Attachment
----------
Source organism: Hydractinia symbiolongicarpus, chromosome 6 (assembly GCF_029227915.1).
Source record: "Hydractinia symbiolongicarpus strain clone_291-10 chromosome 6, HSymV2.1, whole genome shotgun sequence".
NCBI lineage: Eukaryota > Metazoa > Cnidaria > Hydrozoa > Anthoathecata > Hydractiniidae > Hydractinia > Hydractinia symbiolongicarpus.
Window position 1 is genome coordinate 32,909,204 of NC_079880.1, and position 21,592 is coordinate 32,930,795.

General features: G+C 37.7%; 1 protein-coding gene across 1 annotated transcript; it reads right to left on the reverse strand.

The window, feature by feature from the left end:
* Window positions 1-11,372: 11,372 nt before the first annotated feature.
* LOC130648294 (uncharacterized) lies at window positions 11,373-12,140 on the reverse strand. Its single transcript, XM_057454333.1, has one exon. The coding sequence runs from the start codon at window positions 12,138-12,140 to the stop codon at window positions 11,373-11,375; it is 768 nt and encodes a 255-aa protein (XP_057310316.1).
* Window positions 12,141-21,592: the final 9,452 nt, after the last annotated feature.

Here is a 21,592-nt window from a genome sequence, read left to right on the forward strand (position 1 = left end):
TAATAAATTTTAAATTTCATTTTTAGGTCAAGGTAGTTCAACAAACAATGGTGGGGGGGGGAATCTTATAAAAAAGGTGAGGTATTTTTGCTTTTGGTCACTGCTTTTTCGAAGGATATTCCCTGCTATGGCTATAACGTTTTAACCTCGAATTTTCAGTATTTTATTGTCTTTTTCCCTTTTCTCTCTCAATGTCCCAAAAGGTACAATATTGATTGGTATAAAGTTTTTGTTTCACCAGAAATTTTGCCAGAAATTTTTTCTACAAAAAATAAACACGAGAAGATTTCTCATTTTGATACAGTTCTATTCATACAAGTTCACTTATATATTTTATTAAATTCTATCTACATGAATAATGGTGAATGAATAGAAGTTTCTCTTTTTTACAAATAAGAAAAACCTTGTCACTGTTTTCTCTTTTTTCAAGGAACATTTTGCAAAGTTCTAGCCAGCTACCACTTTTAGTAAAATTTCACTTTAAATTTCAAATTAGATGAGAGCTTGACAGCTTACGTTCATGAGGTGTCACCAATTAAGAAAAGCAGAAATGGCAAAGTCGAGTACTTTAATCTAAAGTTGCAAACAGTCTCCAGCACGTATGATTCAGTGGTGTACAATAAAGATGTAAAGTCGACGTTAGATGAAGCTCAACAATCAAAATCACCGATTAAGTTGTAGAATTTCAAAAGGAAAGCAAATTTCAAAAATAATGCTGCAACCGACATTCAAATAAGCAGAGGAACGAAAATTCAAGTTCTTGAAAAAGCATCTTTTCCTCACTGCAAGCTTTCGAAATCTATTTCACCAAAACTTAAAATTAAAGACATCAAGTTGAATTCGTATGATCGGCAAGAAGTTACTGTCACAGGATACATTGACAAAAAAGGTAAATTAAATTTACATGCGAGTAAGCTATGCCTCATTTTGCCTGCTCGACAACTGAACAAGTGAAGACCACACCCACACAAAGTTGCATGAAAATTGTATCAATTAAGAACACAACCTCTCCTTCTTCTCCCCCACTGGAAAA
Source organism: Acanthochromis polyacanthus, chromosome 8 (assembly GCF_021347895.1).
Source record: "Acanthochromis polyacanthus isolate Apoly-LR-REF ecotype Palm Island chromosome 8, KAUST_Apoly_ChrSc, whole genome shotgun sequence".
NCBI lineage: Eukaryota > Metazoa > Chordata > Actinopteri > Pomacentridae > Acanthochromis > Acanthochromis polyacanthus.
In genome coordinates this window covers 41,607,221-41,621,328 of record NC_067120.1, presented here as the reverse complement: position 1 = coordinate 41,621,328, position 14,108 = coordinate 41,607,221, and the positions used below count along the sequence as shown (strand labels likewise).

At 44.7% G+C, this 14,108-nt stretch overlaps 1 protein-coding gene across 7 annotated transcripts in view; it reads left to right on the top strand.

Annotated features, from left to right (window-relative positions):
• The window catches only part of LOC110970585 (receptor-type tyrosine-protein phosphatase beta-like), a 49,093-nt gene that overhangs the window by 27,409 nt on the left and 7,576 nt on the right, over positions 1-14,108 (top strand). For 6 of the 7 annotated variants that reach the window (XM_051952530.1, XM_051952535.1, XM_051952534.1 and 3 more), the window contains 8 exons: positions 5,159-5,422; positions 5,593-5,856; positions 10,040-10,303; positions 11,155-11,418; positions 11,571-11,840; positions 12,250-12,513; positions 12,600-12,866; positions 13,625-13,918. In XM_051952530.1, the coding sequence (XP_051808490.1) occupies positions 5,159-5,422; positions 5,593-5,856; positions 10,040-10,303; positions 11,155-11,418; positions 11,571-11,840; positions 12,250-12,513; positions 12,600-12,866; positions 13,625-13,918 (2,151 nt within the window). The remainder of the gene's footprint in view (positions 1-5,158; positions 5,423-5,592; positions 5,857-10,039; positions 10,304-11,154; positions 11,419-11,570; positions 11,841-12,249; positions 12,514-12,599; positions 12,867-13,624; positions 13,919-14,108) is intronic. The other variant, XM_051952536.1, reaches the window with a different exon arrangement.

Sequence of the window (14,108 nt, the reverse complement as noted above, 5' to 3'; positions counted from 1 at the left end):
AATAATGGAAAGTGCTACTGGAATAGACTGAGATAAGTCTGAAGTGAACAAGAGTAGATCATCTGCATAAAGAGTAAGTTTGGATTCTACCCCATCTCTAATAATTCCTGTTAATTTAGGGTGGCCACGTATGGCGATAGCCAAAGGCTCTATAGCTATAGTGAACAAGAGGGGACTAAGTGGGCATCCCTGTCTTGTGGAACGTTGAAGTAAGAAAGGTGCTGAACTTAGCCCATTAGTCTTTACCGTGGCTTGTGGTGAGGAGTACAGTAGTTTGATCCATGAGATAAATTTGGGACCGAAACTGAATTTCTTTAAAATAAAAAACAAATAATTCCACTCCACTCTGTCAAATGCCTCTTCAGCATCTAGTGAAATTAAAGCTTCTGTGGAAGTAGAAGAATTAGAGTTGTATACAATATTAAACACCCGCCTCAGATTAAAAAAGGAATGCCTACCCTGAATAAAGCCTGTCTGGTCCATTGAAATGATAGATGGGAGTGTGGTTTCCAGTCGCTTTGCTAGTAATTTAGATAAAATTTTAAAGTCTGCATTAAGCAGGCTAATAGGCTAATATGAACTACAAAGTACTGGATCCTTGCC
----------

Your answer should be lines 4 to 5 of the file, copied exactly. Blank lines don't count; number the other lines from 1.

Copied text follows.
Window position 1 is genome coordinate 32,909,204 of NC_079880.1, and position 21,592 is coordinate 32,930,795.

General features: G+C 37.7%; 1 protein-coding gene across 1 annotated transcript; it reads right to left on the reverse strand.